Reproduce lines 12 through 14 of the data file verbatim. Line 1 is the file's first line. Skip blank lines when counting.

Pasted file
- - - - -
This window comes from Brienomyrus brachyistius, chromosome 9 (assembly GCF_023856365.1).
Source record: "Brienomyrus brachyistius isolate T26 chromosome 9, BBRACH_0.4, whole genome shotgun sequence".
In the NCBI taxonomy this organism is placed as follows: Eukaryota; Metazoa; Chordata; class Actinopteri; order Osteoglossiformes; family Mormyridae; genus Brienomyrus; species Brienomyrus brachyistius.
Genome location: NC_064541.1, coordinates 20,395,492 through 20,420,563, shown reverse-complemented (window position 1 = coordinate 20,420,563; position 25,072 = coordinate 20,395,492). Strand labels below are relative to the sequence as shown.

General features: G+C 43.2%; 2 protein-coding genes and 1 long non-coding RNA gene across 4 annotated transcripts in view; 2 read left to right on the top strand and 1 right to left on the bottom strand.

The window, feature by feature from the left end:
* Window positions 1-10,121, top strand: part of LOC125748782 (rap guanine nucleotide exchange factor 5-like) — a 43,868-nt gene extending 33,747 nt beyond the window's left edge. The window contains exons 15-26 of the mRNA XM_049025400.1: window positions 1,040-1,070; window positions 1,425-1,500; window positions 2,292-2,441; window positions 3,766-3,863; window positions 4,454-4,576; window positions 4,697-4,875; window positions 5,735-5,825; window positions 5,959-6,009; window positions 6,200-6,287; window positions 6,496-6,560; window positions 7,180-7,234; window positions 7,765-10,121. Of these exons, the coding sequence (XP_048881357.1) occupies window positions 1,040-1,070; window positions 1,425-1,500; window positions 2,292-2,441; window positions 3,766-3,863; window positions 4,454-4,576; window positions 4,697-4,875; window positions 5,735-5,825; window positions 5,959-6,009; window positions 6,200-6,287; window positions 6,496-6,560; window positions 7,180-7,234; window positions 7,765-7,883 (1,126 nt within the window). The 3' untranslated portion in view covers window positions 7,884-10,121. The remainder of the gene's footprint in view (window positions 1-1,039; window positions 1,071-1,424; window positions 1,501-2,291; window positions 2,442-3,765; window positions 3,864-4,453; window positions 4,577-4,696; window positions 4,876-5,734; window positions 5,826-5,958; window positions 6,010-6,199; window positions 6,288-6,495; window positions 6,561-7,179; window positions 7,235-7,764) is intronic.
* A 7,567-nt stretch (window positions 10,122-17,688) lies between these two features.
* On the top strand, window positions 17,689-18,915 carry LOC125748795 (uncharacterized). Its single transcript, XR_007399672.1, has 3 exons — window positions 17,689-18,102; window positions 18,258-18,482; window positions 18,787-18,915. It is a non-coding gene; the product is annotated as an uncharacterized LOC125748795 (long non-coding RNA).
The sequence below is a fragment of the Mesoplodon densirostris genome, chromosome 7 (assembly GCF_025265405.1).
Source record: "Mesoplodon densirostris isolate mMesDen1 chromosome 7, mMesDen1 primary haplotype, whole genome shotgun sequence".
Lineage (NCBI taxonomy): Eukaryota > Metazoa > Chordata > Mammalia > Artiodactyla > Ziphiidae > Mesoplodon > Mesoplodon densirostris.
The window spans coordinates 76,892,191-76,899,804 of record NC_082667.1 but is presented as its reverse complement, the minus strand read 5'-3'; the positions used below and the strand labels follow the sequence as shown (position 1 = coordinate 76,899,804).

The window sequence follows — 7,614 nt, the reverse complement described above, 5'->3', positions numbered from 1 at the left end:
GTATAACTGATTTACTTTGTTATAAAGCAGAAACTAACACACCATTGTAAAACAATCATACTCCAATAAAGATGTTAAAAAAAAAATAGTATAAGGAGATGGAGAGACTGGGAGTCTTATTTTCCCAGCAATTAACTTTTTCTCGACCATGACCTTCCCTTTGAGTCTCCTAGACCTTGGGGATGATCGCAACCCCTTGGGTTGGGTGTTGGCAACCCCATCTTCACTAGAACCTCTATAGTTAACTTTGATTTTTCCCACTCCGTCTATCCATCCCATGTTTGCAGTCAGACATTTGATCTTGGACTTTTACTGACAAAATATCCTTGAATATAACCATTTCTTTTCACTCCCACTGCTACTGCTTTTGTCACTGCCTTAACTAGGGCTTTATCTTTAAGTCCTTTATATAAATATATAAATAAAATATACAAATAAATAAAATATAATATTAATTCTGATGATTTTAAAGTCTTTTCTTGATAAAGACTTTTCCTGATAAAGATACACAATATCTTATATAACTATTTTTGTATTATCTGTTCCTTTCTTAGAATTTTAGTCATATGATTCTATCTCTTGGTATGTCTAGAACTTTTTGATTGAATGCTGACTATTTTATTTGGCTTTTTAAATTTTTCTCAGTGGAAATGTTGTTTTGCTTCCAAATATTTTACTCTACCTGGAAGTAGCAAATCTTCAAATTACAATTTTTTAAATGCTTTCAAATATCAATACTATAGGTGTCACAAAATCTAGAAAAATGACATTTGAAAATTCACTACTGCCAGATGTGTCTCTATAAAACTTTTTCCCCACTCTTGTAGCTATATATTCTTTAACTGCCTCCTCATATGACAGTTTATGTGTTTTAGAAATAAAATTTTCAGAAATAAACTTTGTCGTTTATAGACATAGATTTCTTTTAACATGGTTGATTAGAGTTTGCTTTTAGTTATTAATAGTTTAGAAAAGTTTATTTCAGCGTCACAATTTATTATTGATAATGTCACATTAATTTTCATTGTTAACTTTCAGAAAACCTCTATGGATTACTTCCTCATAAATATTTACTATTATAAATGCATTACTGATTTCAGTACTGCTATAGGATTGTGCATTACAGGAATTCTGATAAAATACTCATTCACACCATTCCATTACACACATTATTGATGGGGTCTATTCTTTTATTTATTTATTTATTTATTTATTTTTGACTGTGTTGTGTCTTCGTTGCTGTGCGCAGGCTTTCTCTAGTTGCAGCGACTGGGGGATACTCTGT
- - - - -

Lineage (NCBI taxonomy): Eukaryota > Metazoa > Chordata > Mammalia > Artiodactyla > Ziphiidae > Mesoplodon > Mesoplodon densirostris.
The window spans coordinates 76,892,191-76,899,804 of record NC_082667.1 but is presented as its reverse complement, the minus strand read 5'-3'; the positions used below and the strand labels follow the sequence as shown (position 1 = coordinate 76,899,804).

The window sequence follows — 7,614 nt, the reverse complement described above, 5'->3', positions numbered from 1 at the left end: